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Chapter 4

Joint, Multinational, and Interagency Engineering Operations

When a team takes to the field, individual specialists come together to achieve a team win. All players try to do their very best because every other player, the team, and the home town are counting on them to win. So it is when the Armed Forces of the US go to war. We must win every time. Every soldier must take the battlefield believing his or her unit is the best in the world. Every pilot must take off believing there is no better in the sky. Every sailor standing watch must believe their is no better ship at sea. Every marine must hit the beach believing there is no better infantrymen in the world. But they must all believe that they are a part of a team, a joint team, that fights together to win. This is our history, this is our tradition, this is our future.
 General Colin L. Powell,
Retired Chairman, Joint Chiefs of Staff


General Shalikashvili, former Chairman, Joint Chiefs of Staff, echoes these opening remarks in Joint Publication (JP) 1, "...the concepts and principles found in joint doctrine have been implemented and validated during major operations and deployments in Somalia, Rwanda, Haiti, and Kuwait, each skillfully executed by armed forces of our great nation. The enduring theme—joint warfare is team warfare." Beyond joint warfare, future operations will be multinational and include interagencies inside and outside the government structure. This is particularly true as our military force has been significantly drawn down in size and corresponding capability. The consequence of smaller components in the armed forces and the reduced overall total for the military structure is sharing the responsibility and the execution of war-fighting, stability, and support operations globally. Joint engineer capabilities are discussed in FM 5-100, Chapter 4. This chapter elaborates on those discussions and expounds on the fundamental actions that arise from the team effort of joint, multinational, and interagency engineer activities.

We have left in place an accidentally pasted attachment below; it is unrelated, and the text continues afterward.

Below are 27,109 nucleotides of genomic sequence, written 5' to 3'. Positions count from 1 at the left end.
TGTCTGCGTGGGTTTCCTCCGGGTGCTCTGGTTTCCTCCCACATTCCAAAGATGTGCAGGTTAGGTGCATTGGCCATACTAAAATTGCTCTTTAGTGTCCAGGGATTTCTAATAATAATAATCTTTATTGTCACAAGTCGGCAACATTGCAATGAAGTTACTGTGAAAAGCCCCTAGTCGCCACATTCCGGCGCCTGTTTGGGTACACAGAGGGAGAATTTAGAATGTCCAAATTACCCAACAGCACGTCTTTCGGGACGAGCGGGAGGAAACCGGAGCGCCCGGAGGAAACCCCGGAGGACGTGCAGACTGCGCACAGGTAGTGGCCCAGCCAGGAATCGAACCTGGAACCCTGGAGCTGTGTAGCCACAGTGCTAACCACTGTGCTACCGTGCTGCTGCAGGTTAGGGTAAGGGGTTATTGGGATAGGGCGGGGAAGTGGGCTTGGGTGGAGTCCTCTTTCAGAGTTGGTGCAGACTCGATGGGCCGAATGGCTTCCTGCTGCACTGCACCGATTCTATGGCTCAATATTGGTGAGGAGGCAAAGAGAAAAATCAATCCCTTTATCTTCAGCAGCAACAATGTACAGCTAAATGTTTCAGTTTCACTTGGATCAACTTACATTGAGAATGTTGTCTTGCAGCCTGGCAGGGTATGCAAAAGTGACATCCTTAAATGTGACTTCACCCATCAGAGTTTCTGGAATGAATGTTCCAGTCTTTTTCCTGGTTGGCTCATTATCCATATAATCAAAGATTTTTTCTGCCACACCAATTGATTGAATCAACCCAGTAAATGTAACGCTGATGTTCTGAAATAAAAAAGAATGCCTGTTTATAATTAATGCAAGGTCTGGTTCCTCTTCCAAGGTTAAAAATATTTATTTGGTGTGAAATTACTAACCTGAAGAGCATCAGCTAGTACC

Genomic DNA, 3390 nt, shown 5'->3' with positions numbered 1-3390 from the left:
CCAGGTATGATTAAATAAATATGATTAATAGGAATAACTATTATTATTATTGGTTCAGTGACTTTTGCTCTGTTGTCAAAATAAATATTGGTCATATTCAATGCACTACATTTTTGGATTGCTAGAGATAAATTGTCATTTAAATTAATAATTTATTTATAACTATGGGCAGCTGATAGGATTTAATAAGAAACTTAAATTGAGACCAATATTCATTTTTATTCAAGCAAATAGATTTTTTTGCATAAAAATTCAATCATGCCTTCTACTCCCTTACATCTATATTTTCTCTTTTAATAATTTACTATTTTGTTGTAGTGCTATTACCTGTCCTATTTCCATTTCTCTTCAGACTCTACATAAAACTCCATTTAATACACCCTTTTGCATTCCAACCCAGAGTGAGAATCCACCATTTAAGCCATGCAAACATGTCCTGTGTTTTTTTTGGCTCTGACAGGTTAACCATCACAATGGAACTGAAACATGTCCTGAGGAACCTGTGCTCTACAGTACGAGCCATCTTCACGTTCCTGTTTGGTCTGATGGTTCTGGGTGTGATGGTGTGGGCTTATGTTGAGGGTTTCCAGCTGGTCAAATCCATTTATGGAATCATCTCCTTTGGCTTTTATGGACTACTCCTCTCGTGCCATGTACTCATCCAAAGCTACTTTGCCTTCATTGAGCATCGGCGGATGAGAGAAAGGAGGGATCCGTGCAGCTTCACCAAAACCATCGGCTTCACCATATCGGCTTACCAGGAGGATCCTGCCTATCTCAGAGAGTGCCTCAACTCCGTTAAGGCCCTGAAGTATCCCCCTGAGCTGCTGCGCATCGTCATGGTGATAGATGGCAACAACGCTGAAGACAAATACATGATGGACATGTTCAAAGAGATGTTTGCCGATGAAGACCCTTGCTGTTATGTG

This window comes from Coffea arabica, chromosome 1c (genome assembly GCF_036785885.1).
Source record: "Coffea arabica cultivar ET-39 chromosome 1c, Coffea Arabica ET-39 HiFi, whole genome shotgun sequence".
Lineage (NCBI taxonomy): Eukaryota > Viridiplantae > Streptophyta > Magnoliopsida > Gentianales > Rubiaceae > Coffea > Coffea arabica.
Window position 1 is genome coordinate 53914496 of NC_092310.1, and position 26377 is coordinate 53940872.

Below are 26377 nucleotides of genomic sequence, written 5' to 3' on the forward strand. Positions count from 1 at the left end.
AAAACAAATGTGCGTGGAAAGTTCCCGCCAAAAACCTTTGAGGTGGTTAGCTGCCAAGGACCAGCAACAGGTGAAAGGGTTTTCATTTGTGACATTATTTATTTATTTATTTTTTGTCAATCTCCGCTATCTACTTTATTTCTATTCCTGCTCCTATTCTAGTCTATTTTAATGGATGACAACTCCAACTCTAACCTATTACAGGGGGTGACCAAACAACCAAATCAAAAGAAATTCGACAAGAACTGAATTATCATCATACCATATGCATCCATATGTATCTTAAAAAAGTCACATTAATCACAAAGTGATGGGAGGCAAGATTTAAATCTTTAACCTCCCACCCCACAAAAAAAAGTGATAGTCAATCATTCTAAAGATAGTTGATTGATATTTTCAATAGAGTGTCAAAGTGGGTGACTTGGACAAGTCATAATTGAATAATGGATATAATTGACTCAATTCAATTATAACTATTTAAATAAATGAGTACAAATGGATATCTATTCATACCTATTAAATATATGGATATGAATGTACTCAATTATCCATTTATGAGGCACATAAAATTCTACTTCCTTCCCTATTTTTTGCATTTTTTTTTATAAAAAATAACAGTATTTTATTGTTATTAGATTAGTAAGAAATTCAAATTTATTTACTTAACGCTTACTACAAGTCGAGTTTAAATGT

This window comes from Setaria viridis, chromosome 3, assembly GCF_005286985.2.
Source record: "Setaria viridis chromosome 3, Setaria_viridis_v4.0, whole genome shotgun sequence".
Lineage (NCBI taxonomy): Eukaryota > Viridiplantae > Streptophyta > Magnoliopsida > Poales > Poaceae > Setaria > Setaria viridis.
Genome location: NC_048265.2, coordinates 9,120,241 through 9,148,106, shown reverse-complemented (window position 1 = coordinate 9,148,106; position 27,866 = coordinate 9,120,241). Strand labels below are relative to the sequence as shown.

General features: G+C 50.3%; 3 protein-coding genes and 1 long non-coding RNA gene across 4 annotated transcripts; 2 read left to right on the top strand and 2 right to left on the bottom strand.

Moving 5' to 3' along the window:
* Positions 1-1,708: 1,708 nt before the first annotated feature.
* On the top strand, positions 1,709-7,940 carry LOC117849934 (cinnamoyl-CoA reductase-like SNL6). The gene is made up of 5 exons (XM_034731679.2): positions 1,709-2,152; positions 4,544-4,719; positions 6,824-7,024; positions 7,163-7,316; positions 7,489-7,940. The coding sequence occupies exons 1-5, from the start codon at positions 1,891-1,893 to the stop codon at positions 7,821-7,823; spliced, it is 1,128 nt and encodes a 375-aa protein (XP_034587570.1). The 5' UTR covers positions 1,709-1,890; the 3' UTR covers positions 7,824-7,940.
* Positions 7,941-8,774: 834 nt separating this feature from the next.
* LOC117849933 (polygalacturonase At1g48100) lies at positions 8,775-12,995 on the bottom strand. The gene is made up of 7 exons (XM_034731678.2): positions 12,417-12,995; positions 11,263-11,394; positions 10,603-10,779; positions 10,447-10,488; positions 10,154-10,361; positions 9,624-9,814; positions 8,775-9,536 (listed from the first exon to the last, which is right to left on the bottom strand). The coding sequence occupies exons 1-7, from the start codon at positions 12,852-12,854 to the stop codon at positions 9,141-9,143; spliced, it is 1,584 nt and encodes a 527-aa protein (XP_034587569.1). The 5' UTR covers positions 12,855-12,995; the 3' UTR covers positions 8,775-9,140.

Discussions of the joint units' capabilities and missions are relevant within Army doctrine because of the team approach to war fighting and the units' conduct within stability operations and support operations. Army units have and will continue to participate in joint response to crises around the world. For example, the Third US Army and each corps has been trained to act as a nucleus for a joint task force (JTF) HQ. The HQ is augmented with Marine, Navy, Air Force and interagency civilians who address component schemes unfamiliar to these Army staffs. Besides directing joint engineer operations in a small contingency as a JTF, Army engineers will be engaged in joint operations with missions and roles affected by other component activities. FM 5-100, Chapter 4, describes the missions and the organizations of component engineer forces such as the—